Waiting for the EV market to materialize

It was a tough week for electric cars. Chevy Volt’s sales fell short for 2011, and the week closed with EV startup Aptera filing for bankruptcy, less than six months after another niche EV startup, Think, imploded. The EV market wasn’t looking so hot.

There has been a great deal of investment in EVs, and there will be some inevitable failures, more than just Think’s and Aptera’s bankruptcies. Fisker, for example, has raised well over $1 billion, but my colleague Earth2Tech editor Katie Fehrenbacher has expressed her belief that with production delays, unrealistic profitability expectations and a nascent EV market, the company could be in for some rocky times.

Despite the heavy expectations and diverse investment, forecasts have been relatively conservative for EV sales, with global annual sales expected to be around a million in 2015 for plug-in hybrid electrics (PHEVs) and EVs combined, compared to the global auto market, which is in the neighborhood of 70 million vehicles today.

In the back of everyone’s mind is the hope that more EVs will be like the Prius, a car that sells in excess of 400,000 units per year and makes up a significant part of global auto sales leader Toyota’s overall business, which was 8.42 million vehicles in 2010.

The barriers to EV adoption are widely known but center around a few major issues, including range anxiety, charging time and initial cost. The Prius had none of these problems. A Prius can easily do 450 miles, and the battery is always charging itself. It’s actually better than a similar sedan with an internal combustion engine and costs as little as $23,100.

Seventy-five percent of Europeans surveyed who were open to buying an EV said they expect an EV to have a range of 300 miles, and 67 percent said the battery must not take longer than two hours to charge. This is a classic case of people’s having accumulated expectations of what a car is. Even if they don’t actually need a 300-mile range and a two-hour charge (the average commuter needs 40 miles and can charge overnight), they still are hesitant to give up the familiar.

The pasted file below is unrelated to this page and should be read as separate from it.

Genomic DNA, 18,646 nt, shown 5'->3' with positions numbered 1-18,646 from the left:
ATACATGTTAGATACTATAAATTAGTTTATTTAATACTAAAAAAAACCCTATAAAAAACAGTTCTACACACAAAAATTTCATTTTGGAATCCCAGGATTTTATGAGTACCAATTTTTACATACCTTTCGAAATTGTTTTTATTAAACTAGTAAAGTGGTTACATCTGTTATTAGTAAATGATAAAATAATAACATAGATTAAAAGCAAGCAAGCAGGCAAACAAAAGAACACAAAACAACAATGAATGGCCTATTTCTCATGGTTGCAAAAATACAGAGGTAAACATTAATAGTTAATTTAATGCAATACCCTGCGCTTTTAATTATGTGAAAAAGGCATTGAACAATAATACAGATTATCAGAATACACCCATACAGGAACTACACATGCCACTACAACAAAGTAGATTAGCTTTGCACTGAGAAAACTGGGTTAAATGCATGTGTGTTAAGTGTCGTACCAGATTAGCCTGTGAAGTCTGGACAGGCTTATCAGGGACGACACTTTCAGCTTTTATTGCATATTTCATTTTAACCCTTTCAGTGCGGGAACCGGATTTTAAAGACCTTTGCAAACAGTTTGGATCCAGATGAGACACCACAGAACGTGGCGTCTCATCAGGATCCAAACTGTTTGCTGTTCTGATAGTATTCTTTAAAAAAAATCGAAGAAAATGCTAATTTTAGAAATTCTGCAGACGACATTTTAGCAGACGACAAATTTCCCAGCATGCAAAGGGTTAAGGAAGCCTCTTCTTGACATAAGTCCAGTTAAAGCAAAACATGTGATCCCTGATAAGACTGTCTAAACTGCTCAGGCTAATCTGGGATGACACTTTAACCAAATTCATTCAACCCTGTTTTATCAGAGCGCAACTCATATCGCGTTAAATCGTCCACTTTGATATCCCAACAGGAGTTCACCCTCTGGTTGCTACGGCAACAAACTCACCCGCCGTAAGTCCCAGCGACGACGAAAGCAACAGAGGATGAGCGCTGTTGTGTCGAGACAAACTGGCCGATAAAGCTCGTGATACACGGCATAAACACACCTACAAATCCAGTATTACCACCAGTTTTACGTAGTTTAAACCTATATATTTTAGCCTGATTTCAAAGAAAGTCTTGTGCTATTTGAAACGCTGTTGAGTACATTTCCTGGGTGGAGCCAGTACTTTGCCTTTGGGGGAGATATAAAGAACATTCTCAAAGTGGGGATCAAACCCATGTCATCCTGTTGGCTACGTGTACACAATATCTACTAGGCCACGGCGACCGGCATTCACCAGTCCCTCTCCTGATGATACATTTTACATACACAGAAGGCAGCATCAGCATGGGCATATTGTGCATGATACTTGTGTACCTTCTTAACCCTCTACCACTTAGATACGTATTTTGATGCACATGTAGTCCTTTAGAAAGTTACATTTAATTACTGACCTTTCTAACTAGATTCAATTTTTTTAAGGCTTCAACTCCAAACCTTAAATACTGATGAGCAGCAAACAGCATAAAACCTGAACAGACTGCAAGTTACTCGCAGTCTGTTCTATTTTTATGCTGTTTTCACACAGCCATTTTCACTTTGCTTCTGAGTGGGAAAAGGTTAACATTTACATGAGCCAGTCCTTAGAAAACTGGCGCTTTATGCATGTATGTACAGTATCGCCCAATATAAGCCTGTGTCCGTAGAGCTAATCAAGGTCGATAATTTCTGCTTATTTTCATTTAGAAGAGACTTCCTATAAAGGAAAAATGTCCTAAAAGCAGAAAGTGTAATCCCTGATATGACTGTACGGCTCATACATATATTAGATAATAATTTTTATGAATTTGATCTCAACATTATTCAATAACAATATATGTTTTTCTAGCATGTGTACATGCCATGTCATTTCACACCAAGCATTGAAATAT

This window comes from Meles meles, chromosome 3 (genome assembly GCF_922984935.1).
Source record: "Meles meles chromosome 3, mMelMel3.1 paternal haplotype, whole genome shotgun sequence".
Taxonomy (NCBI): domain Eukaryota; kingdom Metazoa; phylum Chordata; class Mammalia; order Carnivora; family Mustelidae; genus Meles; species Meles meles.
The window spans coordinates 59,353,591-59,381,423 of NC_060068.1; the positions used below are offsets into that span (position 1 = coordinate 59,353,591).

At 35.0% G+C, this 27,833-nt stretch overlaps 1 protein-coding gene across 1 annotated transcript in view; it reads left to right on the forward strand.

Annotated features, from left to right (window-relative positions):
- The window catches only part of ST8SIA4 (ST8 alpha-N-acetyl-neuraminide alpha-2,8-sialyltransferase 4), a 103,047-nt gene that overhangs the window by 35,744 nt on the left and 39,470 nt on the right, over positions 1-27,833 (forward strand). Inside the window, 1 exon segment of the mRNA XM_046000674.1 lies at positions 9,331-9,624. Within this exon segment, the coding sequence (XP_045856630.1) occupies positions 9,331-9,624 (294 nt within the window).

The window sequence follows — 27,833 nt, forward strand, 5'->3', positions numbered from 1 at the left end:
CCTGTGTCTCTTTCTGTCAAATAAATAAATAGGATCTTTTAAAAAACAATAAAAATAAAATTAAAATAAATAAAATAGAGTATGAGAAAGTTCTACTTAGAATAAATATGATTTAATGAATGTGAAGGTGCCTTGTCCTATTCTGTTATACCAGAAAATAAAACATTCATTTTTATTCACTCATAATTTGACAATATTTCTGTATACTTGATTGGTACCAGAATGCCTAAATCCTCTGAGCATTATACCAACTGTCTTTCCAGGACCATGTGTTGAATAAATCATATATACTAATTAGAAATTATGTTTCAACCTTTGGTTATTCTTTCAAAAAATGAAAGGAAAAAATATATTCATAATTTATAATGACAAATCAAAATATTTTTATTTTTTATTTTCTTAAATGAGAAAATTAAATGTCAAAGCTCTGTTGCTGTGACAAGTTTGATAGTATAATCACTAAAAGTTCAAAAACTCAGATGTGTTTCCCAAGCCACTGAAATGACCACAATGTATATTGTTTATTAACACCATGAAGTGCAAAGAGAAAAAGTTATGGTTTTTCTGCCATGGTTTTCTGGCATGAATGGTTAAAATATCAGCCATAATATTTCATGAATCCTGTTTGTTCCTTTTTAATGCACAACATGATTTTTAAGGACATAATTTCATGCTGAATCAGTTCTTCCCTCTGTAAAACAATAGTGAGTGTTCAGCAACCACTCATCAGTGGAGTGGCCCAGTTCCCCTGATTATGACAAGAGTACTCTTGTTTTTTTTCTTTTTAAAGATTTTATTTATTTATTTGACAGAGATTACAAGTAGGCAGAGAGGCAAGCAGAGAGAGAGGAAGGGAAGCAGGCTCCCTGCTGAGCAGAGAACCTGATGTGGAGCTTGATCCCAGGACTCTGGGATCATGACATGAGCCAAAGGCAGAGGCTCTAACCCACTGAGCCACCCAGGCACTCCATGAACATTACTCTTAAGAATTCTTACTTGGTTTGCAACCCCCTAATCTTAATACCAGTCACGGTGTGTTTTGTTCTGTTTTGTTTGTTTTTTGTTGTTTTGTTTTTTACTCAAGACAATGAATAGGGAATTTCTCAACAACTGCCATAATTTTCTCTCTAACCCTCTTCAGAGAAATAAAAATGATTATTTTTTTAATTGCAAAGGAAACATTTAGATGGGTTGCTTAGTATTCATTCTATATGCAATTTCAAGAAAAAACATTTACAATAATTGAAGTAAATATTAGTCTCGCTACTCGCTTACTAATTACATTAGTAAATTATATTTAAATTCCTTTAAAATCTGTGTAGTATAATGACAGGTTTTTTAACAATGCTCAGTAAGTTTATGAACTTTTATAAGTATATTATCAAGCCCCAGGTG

Range anxiety and unease about charging time will decline as consumers get more comfortable with the product. This will take at least five years, but it is a solvable problem. Tesla, an EV technology leader, says its sedan, due out next year, will have a range of up to 320 miles.

The real long-term issue is initial cost. The overall auto market is rebounding, and despite $4 gas, SUV sales are doing well, particularly at Ford and BMW. On the compact side, GM has also seen great numbers from its Chevy Cruze, which starts at $17,000 and can get 42 mpg highway. So how do EVs like the Chevy Volt, which costs $39,145 but is eligible for a tax credit up to $7,500, find a place in the market?

The obvious start is with the economics. The initial cost has to fall below $30,000, preferably $25,000. EVs will get some help over the next five years from gas prices too. UCSD Professor Tom Murphy did an excellent analysis of peak oil in November, and while it’s complex, the most compelling graph is the one that shows that despite the increasing cost of oil, production is not increasing, because it can’t. The effect predates the global financial crisis, reaching back to 2004. Put simply, oil is going to get even more expensive.

When we look back in 5 to 10 years, we likely will view Chevy as an automaker that made a strategic decision to be early to market with the Volt. Let’s hope that the market arrives quickly enough for the innovation and investment to continue.

Question of the week

What do electric vehicle makers need to do to succeed?